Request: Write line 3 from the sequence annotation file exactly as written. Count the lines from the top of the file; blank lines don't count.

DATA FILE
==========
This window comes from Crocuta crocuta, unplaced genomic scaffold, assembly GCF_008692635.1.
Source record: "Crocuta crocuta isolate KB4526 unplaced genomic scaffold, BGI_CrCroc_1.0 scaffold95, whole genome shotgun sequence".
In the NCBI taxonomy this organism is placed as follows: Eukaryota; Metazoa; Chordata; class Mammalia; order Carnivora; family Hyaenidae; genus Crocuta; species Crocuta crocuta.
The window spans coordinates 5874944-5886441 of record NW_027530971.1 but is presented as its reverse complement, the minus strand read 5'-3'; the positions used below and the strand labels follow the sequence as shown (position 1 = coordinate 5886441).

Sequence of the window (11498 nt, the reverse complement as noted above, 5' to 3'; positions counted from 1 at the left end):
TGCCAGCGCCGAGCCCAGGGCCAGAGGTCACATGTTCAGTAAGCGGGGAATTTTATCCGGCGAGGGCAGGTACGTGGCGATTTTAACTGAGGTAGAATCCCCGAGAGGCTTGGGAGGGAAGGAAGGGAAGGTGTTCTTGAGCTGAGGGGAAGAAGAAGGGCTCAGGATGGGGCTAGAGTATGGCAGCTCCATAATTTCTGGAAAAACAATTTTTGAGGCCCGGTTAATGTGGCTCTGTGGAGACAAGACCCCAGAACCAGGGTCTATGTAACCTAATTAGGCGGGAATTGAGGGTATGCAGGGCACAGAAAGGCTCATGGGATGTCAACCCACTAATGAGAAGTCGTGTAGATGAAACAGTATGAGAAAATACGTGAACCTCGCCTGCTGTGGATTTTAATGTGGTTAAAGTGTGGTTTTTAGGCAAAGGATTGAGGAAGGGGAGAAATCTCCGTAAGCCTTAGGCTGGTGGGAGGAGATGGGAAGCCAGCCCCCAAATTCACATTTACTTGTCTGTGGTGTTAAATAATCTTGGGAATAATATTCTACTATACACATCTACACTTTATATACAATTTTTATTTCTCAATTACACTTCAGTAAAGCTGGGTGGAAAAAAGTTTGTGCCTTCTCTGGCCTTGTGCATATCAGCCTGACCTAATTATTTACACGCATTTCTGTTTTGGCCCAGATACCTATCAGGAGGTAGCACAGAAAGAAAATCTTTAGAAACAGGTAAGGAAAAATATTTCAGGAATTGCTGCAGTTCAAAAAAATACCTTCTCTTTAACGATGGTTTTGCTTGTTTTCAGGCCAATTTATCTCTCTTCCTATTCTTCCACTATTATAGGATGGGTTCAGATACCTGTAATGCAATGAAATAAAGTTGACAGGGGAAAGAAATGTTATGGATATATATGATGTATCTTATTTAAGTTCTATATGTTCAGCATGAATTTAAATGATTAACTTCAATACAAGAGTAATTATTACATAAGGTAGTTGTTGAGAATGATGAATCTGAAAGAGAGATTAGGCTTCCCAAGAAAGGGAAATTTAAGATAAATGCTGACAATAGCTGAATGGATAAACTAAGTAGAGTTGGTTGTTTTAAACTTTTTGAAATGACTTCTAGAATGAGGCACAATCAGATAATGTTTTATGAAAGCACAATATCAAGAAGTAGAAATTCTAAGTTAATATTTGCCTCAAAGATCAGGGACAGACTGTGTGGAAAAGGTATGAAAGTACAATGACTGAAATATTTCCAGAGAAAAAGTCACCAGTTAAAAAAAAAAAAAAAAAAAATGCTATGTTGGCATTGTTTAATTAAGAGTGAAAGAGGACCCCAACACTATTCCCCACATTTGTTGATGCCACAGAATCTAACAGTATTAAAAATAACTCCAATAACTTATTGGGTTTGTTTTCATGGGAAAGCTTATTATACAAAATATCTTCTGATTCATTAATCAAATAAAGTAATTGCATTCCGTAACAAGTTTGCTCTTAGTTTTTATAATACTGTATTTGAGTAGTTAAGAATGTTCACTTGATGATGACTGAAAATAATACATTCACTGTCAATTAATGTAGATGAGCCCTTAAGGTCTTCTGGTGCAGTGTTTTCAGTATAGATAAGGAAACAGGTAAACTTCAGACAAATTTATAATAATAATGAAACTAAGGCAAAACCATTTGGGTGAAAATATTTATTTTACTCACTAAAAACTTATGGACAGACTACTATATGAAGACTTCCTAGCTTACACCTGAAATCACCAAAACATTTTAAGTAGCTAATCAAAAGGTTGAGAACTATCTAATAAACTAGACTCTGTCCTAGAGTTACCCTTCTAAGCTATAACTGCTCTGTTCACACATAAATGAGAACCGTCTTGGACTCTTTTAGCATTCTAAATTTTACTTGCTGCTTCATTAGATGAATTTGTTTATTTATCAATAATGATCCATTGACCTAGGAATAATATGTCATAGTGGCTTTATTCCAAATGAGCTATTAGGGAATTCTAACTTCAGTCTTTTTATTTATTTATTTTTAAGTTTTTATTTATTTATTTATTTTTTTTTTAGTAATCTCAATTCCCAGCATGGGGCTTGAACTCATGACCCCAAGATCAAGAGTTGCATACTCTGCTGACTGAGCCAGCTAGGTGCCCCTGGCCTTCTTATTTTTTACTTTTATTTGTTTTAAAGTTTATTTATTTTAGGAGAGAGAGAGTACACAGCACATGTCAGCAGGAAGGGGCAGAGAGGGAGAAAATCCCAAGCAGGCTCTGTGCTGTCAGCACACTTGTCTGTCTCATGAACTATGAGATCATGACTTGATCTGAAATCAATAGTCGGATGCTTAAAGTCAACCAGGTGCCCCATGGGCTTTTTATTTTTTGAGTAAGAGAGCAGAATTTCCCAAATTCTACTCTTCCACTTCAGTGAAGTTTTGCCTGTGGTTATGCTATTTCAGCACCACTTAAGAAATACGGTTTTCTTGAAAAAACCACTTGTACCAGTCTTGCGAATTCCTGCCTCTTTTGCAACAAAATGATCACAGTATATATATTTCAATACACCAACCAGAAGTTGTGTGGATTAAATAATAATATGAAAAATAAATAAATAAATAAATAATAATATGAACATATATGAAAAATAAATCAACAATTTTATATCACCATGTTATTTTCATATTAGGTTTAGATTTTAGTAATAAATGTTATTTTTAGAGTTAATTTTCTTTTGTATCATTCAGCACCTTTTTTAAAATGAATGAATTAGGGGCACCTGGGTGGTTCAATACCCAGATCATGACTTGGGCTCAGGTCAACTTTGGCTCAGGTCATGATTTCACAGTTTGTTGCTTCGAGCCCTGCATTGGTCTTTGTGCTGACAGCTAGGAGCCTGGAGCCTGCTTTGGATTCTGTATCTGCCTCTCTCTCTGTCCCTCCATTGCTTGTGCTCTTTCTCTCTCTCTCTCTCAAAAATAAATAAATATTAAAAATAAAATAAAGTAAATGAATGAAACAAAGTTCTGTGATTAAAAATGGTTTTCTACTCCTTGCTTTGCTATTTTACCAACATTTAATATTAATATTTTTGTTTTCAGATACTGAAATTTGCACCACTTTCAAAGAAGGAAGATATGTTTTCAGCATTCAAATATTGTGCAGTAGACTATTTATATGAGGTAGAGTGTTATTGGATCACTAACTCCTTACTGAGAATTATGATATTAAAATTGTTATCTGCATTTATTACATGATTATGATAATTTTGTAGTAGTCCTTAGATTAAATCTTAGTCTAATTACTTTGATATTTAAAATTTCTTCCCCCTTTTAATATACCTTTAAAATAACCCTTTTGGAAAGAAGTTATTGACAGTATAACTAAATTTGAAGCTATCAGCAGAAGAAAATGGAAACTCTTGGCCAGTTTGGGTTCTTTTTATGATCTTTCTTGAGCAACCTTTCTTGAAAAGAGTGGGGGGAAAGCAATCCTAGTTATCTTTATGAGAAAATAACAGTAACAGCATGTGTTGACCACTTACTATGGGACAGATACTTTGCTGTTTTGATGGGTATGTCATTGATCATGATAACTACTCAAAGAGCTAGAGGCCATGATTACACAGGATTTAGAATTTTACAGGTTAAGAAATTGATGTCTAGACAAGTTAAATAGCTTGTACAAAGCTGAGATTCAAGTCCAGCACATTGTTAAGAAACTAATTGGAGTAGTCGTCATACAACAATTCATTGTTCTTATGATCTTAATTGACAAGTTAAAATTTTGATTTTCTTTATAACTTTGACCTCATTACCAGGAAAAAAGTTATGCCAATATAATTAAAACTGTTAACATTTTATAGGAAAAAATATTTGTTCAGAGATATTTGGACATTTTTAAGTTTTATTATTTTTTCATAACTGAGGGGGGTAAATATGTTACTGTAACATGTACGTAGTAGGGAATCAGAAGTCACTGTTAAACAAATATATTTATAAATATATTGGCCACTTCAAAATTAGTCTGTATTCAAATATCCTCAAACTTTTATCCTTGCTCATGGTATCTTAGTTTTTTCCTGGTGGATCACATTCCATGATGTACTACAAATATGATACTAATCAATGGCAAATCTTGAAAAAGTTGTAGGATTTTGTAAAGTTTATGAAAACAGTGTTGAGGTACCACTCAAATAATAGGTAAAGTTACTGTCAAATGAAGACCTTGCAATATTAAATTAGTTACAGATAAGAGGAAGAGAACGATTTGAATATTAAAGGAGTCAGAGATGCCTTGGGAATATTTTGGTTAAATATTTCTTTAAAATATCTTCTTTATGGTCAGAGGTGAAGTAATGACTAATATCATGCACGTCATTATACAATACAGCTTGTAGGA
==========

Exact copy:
In the NCBI taxonomy this organism is placed as follows: Eukaryota; Metazoa; Chordata; class Mammalia; order Carnivora; family Hyaenidae; genus Crocuta; species Crocuta crocuta.